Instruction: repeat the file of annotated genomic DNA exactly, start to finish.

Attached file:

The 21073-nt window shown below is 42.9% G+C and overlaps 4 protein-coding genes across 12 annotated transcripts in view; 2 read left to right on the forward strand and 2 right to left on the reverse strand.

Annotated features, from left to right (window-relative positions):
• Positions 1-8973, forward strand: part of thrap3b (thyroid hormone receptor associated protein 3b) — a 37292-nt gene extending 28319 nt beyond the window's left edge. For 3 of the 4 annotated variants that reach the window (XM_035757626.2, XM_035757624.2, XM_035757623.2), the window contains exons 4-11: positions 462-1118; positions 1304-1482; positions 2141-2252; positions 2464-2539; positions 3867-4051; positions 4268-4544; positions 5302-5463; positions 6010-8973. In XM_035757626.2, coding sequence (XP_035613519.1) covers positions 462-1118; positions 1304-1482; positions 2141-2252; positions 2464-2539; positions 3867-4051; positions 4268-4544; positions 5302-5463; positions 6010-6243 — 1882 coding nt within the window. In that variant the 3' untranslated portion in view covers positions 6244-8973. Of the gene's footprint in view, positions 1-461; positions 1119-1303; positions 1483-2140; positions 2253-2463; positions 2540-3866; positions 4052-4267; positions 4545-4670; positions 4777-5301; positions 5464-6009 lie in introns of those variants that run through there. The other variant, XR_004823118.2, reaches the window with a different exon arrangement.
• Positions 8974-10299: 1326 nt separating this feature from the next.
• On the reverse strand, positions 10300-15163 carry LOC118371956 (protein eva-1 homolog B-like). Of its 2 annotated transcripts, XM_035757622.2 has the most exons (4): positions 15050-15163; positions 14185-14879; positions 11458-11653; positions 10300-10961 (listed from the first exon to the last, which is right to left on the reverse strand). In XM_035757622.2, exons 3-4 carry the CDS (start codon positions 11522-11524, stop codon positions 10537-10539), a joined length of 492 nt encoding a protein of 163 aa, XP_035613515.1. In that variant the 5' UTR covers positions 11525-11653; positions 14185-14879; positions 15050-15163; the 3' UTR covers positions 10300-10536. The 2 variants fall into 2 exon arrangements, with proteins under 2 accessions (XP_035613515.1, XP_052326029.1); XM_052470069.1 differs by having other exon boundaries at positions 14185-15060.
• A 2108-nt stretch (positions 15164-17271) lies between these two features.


The 21073-nt window shown below is 42.9% G+C and overlaps 4 protein-coding genes across 12 annotated transcripts in view; 2 read left to right on the forward strand and 2 right to left on the reverse strand.

Annotated features, from left to right (window-relative positions):
• Positions 1-8973, forward strand: part of thrap3b (thyroid hormone receptor associated protein 3b) — a 37292-nt gene extending 28319 nt beyond the window's left edge. For 3 of the 4 annotated variants that reach the window (XM_035757626.2, XM_035757624.2, XM_035757623.2), the window contains exons 4-11: positions 462-1118; positions 1304-1482; positions 2141-2252; positions 2464-2539; positions 3867-4051; positions 4268-4544; positions 5302-5463; positions 6010-8973. In XM_035757626.2, coding sequence (XP_035613519.1) covers positions 462-1118; positions 1304-1482; positions 2141-2252; positions 2464-2539; positions 3867-4051; positions 4268-4544; positions 5302-5463; positions 6010-6243 — 1882 coding nt within the window. In that variant the 3' untranslated portion in view covers positions 6244-8973. Of the gene's footprint in view, positions 1-461; positions 1119-1303; positions 1483-2140; positions 2253-2463; positions 2540-3866; positions 4052-4267; positions 4545-4670; positions 4777-5301; positions 5464-6009 lie in introns of those variants that run through there. The other variant, XR_004823118.2, reaches the window with a different exon arrangement.
• Positions 8974-10299: 1326 nt separating this feature from the next.
• On the reverse strand, positions 10300-15163 carry LOC118371956 (protein eva-1 homolog B-like). Of its 2 annotated transcripts, XM_035757622.2 has the most exons (4): positions 15050-15163; positions 14185-14879; positions 11458-11653; positions 10300-10961 (listed from the first exon to the last, which is right to left on the reverse strand). In XM_035757622.2, exons 3-4 carry the CDS (start codon positions 11522-11524, stop codon positions 10537-10539), a joined length of 492 nt encoding a protein of 163 aa, XP_035613515.1. In that variant the 5' UTR covers positions 11525-11653; positions 14185-14879; positions 15050-15163; the 3' UTR covers positions 10300-10536. The 2 variants fall into 2 exon arrangements, with proteins under 2 accessions (XP_035613515.1, XP_052326029.1); XM_052470069.1 differs by having other exon boundaries at positions 14185-15060.
• A 2108-nt stretch (positions 15164-17271) lies between these two features.